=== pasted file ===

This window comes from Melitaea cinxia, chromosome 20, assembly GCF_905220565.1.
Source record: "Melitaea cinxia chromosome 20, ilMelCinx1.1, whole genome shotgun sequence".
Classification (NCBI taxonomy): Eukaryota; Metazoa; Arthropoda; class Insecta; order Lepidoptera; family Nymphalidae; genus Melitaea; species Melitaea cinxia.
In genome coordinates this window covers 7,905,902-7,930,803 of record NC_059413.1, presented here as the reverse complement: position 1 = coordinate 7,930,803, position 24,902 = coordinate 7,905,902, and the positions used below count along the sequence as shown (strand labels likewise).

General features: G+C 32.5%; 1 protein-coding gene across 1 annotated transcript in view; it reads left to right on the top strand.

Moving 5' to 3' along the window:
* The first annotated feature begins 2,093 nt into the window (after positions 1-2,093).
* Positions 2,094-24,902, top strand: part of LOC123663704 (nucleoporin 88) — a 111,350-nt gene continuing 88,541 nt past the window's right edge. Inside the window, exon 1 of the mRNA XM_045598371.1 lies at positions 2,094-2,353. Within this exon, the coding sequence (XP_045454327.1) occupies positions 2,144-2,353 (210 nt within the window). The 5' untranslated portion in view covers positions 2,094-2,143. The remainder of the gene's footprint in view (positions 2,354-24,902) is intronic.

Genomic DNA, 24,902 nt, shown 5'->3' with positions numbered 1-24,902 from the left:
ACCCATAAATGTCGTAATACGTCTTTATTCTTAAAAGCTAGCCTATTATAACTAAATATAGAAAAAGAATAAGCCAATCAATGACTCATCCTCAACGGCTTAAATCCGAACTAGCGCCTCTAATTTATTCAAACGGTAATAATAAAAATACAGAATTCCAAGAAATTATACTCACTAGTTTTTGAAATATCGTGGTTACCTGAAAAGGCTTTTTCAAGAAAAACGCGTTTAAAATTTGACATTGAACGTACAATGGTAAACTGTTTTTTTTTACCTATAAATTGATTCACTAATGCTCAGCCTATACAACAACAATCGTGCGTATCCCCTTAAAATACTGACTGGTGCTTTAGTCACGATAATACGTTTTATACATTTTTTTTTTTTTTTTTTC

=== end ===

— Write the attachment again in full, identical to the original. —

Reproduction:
This window comes from Melitaea cinxia, chromosome 20, assembly GCF_905220565.1.
Source record: "Melitaea cinxia chromosome 20, ilMelCinx1.1, whole genome shotgun sequence".
Classification (NCBI taxonomy): Eukaryota; Metazoa; Arthropoda; class Insecta; order Lepidoptera; family Nymphalidae; genus Melitaea; species Melitaea cinxia.
In genome coordinates this window covers 7,905,902-7,930,803 of record NC_059413.1, presented here as the reverse complement: position 1 = coordinate 7,930,803, position 24,902 = coordinate 7,905,902, and the positions used below count along the sequence as shown (strand labels likewise).

General features: G+C 32.5%; 1 protein-coding gene across 1 annotated transcript in view; it reads left to right on the top strand.

Moving 5' to 3' along the window:
* The first annotated feature begins 2,093 nt into the window (after positions 1-2,093).
* Positions 2,094-24,902, top strand: part of LOC123663704 (nucleoporin 88) — a 111,350-nt gene continuing 88,541 nt past the window's right edge. Inside the window, exon 1 of the mRNA XM_045598371.1 lies at positions 2,094-2,353. Within this exon, the coding sequence (XP_045454327.1) occupies positions 2,144-2,353 (210 nt within the window). The 5' untranslated portion in view covers positions 2,094-2,143. The remainder of the gene's footprint in view (positions 2,354-24,902) is intronic.

Genomic DNA, 24,902 nt, shown 5'->3' with positions numbered 1-24,902 from the left:
ACCCATAAATGTCGTAATACGTCTTTATTCTTAAAAGCTAGCCTATTATAACTAAATATAGAAAAAGAATAAGCCAATCAATGACTCATCCTCAACGGCTTAAATCCGAACTAGCGCCTCTAATTTATTCAAACGGTAATAATAAAAATACAGAATTCCAAGAAATTATACTCACTAGTTTTTGAAATATCGTGGTTACCTGAAAAGGCTTTTTCAAGAAAAACGCGTTTAAAATTTGACATTGAACGTACAATGGTAAACTGTTTTTTTTTACCTATAAATTGATTCACTAATGCTCAGCCTATACAACAACAATCGTGCGTATCCCCTTAAAATACTGACTGGTGCTTTAGTCACGATAATACGTTTTATACATTTTTTTTTTTTTTTTTTC